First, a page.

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Name: coachtmbsc

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I love sailing the lake on good days but packing out even the small sailboat can sometimes be a pain. The WindPaddle lets me rig my 13'6" tandem as a pretty decent flat-top sailer with much less effort than a sailboat. Of course, it's not a sailboat and this sail doesn't take up very much wind and it really doesn't catch well beyond about 120` but it's very easy to rig and incredibly forgiving on the water. Almost makes me want to rig a mast on my SoT and take for a real sail...

I got this basic SoT second-hand about a year ago and have since put it in flat lake, slow river, and ocean. It really shines as a very forgiving beginning paddler boat on flat water.

I don't know the spec capacity of this boat. She's 10'3" long and 30" wide and sits rather high in the water compared to others her size. I (5'5", 136#) and those around 150# who've used it don't rock at all in it. Some others (200-250#) I've shared it with have felt it more unstable. One (345#) flipped it getting in. I'd hazard that if you're under 200# then you'll find it stable enough for recreational flatwater.

It's rather slow to the paddle. Not a bad thing for a beginner who will be making paddling mistakes but perhaps annoying for someone who wants a boat that cuts the water more cleanly.

Once underway it tracks very nicely, well enough for a beginner to comfortably stay in a group without having to fight the boat.

The cockpit is sufficiently large to make entry/exit easy and deckside storage is well designed.

As with most SoT this size, it's pretty easy to load and move about by one person though a adding a strap to the back instead of relying on the molded-in handle makes it a touch easier to manage.

I have to give this one a solid 9, for what it is, it's a great example of the type and rather inexpensive when considering the quality. Given a choice of this kayak or my surfboard for the beach, I load the Frenzy. It's also the kayak I loan out when teaching friends on the flatwater who've never kayaked before, it's a great beginner SoT.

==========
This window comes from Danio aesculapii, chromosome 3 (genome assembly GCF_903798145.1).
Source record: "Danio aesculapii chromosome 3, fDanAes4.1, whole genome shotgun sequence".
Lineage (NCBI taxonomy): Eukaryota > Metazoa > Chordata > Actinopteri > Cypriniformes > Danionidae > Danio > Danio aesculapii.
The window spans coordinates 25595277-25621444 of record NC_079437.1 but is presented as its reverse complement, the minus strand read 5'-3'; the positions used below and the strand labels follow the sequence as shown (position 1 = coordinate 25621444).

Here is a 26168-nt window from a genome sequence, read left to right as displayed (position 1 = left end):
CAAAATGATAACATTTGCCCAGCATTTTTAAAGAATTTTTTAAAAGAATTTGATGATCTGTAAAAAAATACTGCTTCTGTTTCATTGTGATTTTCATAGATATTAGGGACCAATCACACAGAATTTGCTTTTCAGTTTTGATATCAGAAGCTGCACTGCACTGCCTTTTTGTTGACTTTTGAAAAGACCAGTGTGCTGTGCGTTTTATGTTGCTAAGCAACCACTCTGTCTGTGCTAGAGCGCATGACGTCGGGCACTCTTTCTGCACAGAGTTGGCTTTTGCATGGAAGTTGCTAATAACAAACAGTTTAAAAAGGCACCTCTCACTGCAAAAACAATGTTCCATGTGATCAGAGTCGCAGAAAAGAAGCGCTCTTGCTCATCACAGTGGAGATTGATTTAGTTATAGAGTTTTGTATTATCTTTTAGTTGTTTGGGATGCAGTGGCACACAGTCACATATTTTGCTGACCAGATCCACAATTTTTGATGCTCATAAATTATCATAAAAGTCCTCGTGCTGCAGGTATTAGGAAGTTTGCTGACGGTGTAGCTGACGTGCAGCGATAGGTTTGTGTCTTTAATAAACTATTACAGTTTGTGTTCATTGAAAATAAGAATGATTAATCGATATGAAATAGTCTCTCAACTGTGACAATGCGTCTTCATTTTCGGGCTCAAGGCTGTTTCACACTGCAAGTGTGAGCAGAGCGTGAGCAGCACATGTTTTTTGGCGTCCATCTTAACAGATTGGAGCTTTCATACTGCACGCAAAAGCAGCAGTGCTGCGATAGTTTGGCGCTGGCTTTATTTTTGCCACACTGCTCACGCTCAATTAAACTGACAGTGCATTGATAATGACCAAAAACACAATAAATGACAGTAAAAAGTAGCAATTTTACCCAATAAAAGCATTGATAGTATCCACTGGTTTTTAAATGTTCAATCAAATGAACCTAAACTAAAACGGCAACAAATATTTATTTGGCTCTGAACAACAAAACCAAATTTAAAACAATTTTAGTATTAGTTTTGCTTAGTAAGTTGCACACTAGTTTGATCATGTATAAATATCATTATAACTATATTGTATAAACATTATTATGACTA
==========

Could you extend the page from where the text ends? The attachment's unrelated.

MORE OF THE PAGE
It's a 9' long, 31" wide wave catcher ideally suited for ocean surf. I'd not mind if it were a touch shorter and a touch narrower but these dimensions seem to make for a very-very stable boat in the waves that tracks straight to shore. A huge plus is the weight and portability - it's just no big problem getting from truck to surf over the sand.

I've also had it in the lake and on flat river. It does reasonably well out there. It's not as maneuverable as a touring yak but for an SoT it does remarkably well and sits low enough in the water to be stable in wake. If you're just floating around or doing some fishing it's fine - you'd no t want to do a long 'yak tour in it since it's so wide that it can be hard to get going and harder to turn quickly. But for recreational floating, it's great. It's also really good for beginners who need a very stable boat that doesn't answer too quickly to paddling mistakes.

As a surfing 'yak or a lake floater you can't go wrong with this one.
9' long, 31" wide, roughly 300# capacity, weights 44#.

We got this for those days when we wanted to spend some closer time together and/or only load one boat for the two of us. It's a great tandem for recreational flatwater on the lake or river.

The biggest plus is the incredible stability. You can't turn this 'yak over if you try. You'll fall over the sides before you flip this thing. The 34" width isn't so wide that it's unmanageable though, it paddles very well for a great big 12' 80# (rigged) SoT. It cuts the water as cleanly and as fast as any of my single SoT's and faster than some.